Health Highlights: July 25, 2012
Vaccine Protects Against 3 of 4 Dengue Virus Strains Health Care Law Repeal Would Increase U.S. Deficit: Analysis Man Believed Cured of AIDS Says He's Still HIV-Free Springsteen Reveals Long Struggle With Depression More Than 220,000 Peg Perego Strollers Recalled
Here are some of the latest health and medical news developments, compiled by the editors of HealthDay:
Vaccine Protects Against 3 of 4 Dengue Virus Strains
An experimental vaccine against dengue protected children against three of the four strains of the mosquito-borne virus, according to drug maker Sanofi.
The trial of 4,000 children in Thailand found that the vaccine generated antibody responses against all four strains of dengue, but only protected against three. Sanofi said the data is being analyzed in an effort to understand the discrepancy, Bloomberg News reported.
There is no specific treatment for dengue and these test results "represent a key milestone" in efforts to prevent the disease, according to a Sanofi official.
Dengue affects as many as 100 million people worldwide each year. The worst form of the disease can cause severe flu-like symptoms and fatal bleeding. Dengue is common in more than 100 countries and has started to appear in the continental U.S., Bloomberg reported.
Health Care Law Repeal Would Increase U.S. Deficit: Analysis
Repealing the U.S. health care law would boost the federal deficit by $109 billion over 10 years, according to an analysis by the non-partisan Congressional Budget Office.
The repeal of several tax increases within the health care law would be the primary reason for the deficit increase between 2013 and 2022, concluded the CBO assessment of the health care repeal bill passed by the House of Representatives earlier this month, ABC News reported.
The repeal bill, which is not expected to become law under the current Congress, would reduce federal spending by $890 billion over the 10 years, but would also cut more than $1 trillion in new taxes.
The health care law was passed in 2010 and upheld by the Supreme Court in June.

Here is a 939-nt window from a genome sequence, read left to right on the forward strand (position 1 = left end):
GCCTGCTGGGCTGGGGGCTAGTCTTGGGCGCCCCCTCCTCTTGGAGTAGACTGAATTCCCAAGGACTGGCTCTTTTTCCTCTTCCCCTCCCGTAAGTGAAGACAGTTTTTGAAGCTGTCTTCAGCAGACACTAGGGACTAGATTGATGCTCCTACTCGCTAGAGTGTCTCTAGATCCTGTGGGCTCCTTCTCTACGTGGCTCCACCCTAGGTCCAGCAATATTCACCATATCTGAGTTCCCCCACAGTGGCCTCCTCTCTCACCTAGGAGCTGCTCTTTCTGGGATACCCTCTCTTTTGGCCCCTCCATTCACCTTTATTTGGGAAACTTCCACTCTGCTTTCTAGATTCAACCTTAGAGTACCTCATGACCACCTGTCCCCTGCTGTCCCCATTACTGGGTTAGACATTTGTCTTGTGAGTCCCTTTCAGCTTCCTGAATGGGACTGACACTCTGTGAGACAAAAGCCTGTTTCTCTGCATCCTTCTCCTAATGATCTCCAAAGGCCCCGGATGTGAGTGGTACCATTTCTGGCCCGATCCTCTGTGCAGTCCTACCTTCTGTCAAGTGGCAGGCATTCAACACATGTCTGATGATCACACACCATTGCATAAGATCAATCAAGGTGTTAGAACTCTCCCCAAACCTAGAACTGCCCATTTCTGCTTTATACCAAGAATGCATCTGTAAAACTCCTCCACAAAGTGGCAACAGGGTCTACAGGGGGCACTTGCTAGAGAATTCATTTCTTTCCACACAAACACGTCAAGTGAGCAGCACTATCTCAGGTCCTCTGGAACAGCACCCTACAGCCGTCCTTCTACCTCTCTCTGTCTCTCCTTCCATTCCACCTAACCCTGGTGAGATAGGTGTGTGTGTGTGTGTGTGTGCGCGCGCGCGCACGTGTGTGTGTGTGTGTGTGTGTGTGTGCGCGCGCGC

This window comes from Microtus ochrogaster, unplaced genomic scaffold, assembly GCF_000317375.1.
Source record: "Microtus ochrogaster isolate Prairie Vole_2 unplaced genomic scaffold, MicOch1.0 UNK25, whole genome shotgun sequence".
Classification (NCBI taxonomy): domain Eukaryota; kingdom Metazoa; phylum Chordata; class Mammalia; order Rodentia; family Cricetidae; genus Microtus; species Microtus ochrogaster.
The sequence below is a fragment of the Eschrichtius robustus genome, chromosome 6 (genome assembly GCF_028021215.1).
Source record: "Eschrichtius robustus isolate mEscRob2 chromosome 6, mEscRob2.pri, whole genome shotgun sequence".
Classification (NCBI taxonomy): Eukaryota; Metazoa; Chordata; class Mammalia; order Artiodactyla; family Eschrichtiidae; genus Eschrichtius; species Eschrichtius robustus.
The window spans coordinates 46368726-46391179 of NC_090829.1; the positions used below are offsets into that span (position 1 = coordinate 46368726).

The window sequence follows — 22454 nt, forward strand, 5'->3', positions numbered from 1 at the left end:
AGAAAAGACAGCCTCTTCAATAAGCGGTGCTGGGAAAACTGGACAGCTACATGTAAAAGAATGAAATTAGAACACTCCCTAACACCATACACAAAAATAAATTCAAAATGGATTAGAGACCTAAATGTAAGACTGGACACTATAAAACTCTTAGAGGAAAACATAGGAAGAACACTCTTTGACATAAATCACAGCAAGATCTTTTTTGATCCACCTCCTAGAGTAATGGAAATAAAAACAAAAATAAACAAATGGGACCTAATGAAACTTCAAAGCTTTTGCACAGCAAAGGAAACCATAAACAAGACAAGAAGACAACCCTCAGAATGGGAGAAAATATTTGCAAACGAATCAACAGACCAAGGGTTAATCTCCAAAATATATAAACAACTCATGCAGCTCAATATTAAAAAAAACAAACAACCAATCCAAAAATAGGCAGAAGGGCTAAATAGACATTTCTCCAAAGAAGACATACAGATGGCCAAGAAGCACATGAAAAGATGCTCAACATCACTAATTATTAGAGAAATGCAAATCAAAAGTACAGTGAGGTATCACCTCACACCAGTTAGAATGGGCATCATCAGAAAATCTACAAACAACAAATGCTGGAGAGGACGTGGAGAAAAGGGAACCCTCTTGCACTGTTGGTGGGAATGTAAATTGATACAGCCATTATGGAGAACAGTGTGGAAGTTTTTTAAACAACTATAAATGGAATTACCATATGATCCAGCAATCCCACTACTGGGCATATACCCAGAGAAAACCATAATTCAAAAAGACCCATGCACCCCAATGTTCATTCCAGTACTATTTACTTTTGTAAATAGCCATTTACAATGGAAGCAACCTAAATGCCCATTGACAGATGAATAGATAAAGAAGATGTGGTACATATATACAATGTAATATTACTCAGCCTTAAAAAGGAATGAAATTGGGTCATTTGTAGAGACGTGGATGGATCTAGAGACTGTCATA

Man Believed Cured of AIDS Says He's Still HIV-Free
Reports that he still has the HIV virus are false, says a man believed to be the first person to have been cured of AIDS.
At a news conference Tuesday, Timothy Ray Brown said doctors have told him he's "cured of AIDS and will remain cured," CBS News/The Associated Press reported.
Brown had both HIV and leukemia when he received a blood stem cell transplant in 2007 in Berlin, Germany. The stem cells came from a donor with a rare genetic mutation that provides natural resistance to HIV. Soon after the blood stem cell transplant, Brown's doctors declared him HIV-free.
However, researchers recently found traces of HIV in Brown's tissues. At the news conference, Brown said any remnants of the virus still in his body are dead and can't replicate, CBS News/AP reported.
Brown made his comments Tuesday at the International AIDS conference in Washington, D.C.
Springsteen Reveals Long Struggle With Depression
Bruce Springsteen has fought a long battle with depression, the musician says in an interview with The New Yorker magazine.
Springsteen, 62, said he's been in therapy since 1982 when depression made him suicidal just as he was on the verge of superstardom, the New York Daily News reported.
However, Springsteen also said his internal demons have actually helped drive his legendary live performances, which are a product of "pure fear and self-loathing and self-hatred."
"You think, I don't like anything I'm seeing, I don't like anything I'm doing, but I need to change myself, I need to transform myself. I do not know a single artist who does not run on that fuel," the New Jersey native told The New Yorker, the Daily News reported.
More Than 220,000 Peg Perego Strollers Recalled
About 223,000 Peg Perego strollers are being recalled due to the risk that babies could become trapped and strangle, the U.S. Consumer Product Safety Commission said.
Infants who are not harnessed in the stroller can pass through the opening between the stroller tray and seat bottom, but their head and neck can become trapped by the tray, putting them at risk for strangulation.
In 2004, a 6-month-old boy from California died of strangulation after his head was trapped between the seat and tray of his stroller. In 2006, a 7-month-old girl from New York City nearly strangled when the same thing happened to her, the CPSC said.
The recall involves two different older versions of the Peg Perego strollers, Venezia and Pliko-P3, which were sold nationwide between January 2004 and September 2010. Consumers with the recalled strollers should stop using them immediately and contact Peg Perego USA Inc. for a free repair kit.
For more information, contact Peg Perego at 1-888-734-6020 or go to the company's website.